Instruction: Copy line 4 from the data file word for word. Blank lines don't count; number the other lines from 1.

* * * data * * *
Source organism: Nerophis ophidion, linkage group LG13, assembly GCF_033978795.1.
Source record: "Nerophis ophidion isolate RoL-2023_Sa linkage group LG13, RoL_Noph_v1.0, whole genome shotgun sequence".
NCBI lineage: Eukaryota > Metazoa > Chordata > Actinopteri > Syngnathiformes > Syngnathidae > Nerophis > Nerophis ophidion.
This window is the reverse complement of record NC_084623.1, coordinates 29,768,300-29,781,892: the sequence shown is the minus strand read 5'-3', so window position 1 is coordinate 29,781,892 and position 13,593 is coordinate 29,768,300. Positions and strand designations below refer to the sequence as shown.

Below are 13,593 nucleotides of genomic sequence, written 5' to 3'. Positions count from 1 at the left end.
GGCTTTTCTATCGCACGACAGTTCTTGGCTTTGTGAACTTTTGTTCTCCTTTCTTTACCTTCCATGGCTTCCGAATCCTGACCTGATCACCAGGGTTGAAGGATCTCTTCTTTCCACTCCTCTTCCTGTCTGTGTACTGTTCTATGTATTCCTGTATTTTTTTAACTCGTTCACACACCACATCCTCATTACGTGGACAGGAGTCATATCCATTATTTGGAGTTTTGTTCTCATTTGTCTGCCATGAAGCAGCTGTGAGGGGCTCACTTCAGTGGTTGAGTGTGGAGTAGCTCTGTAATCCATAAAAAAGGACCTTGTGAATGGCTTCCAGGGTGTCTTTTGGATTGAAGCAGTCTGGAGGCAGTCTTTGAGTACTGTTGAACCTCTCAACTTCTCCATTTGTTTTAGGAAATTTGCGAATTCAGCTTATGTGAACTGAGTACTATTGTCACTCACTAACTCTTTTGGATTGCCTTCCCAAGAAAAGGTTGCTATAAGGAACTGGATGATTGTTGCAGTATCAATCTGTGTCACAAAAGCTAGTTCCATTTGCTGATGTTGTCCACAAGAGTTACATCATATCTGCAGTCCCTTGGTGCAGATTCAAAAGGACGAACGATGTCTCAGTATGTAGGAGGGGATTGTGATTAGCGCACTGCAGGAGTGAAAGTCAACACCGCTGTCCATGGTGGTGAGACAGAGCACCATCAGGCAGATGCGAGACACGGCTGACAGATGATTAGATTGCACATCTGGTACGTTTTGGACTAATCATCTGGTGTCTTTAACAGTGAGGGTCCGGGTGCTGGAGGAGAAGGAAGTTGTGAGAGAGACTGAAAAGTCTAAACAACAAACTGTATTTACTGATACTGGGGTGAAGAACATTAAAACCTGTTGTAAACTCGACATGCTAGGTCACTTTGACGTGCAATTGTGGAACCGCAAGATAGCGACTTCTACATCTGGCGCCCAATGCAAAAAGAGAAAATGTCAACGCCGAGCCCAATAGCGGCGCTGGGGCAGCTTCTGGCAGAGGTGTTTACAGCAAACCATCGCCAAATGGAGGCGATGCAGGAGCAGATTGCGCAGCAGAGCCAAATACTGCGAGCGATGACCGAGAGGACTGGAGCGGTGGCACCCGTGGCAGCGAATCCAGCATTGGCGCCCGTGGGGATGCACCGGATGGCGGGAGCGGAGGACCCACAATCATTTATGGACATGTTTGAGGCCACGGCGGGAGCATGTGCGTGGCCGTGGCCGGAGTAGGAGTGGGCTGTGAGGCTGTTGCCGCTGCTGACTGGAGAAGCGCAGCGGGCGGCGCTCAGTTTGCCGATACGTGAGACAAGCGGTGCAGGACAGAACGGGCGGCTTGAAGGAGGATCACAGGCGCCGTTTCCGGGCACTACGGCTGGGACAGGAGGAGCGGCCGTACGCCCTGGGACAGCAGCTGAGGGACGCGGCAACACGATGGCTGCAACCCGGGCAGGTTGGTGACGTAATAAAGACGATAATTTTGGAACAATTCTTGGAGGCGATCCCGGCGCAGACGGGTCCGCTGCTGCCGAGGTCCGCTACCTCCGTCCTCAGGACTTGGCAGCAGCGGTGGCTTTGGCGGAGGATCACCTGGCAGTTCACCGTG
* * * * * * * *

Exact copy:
This window is the reverse complement of record NC_084623.1, coordinates 29,768,300-29,781,892: the sequence shown is the minus strand read 5'-3', so window position 1 is coordinate 29,781,892 and position 13,593 is coordinate 29,768,300. Positions and strand designations below refer to the sequence as shown.